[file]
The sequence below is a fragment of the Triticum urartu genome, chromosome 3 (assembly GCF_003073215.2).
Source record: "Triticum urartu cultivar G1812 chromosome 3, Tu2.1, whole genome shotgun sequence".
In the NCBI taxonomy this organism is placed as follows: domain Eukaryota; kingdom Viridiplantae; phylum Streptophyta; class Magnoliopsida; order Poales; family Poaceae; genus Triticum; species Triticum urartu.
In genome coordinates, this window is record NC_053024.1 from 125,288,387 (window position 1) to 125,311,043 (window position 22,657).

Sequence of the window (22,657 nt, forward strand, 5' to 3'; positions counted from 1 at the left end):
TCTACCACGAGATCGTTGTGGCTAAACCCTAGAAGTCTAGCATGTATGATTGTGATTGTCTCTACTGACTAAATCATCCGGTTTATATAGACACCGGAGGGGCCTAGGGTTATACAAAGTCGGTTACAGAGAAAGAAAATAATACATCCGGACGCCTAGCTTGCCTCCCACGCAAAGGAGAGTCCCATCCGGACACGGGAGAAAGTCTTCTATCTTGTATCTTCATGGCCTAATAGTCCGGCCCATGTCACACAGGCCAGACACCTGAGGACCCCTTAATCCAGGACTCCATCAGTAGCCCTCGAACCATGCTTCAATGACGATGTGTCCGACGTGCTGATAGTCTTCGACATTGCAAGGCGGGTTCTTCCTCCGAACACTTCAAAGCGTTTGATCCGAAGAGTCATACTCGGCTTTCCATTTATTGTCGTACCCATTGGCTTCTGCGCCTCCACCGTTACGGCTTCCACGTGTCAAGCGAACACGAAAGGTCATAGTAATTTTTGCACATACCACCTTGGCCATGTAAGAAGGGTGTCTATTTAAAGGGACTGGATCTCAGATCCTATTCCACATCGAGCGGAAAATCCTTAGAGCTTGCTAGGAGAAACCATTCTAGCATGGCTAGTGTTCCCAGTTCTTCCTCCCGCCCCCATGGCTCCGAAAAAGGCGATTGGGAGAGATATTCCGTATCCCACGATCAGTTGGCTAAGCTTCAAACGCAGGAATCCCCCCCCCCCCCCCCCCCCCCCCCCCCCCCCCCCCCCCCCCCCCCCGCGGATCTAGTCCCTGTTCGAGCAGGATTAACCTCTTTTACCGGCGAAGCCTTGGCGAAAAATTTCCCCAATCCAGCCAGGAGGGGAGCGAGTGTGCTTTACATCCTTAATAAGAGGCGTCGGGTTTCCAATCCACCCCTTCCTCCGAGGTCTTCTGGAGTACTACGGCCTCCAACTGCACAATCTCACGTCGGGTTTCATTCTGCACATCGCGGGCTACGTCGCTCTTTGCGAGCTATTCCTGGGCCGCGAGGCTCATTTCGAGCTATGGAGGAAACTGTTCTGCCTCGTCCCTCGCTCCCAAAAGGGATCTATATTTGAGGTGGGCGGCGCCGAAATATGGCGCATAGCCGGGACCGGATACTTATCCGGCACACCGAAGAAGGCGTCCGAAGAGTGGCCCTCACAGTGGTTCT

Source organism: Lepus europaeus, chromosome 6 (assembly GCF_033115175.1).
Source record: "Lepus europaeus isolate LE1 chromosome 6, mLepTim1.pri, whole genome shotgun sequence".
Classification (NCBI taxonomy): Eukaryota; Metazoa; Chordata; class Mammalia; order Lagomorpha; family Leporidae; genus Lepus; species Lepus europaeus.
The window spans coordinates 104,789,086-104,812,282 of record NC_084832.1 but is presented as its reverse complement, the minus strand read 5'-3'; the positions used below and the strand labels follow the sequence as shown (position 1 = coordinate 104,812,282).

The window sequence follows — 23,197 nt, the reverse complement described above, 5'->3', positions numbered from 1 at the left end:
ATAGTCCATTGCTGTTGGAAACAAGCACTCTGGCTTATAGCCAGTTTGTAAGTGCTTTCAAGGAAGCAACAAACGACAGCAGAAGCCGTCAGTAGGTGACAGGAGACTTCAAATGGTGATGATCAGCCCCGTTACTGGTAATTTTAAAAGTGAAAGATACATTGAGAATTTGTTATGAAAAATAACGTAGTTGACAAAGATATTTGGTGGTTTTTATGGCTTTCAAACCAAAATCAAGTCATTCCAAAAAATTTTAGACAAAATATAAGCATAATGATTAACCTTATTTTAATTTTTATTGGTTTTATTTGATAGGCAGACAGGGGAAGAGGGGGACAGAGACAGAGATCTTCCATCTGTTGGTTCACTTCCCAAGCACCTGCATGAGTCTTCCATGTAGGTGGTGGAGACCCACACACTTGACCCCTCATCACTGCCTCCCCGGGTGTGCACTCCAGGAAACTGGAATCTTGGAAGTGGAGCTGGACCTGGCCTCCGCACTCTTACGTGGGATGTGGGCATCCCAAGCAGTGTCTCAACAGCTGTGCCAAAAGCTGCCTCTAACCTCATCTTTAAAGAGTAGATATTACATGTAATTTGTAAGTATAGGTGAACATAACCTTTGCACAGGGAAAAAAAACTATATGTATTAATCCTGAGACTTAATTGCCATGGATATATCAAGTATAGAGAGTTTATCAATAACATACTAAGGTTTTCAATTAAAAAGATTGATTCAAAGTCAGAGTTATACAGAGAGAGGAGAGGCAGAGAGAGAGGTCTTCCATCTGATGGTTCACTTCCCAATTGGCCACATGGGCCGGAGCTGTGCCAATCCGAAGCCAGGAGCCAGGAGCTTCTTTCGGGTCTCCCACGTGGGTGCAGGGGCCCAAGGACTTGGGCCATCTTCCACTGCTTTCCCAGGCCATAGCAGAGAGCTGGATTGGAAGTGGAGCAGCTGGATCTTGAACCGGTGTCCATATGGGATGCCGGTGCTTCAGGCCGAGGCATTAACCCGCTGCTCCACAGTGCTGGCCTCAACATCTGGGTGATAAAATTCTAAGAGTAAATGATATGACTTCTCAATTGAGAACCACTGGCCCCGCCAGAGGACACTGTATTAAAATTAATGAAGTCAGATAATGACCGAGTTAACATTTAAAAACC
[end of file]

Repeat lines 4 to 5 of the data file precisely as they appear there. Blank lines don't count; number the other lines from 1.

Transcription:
In genome coordinates, this window is record NC_053024.1 from 125,288,387 (window position 1) to 125,311,043 (window position 22,657).

Sequence of the window (22,657 nt, forward strand, 5' to 3'; positions counted from 1 at the left end):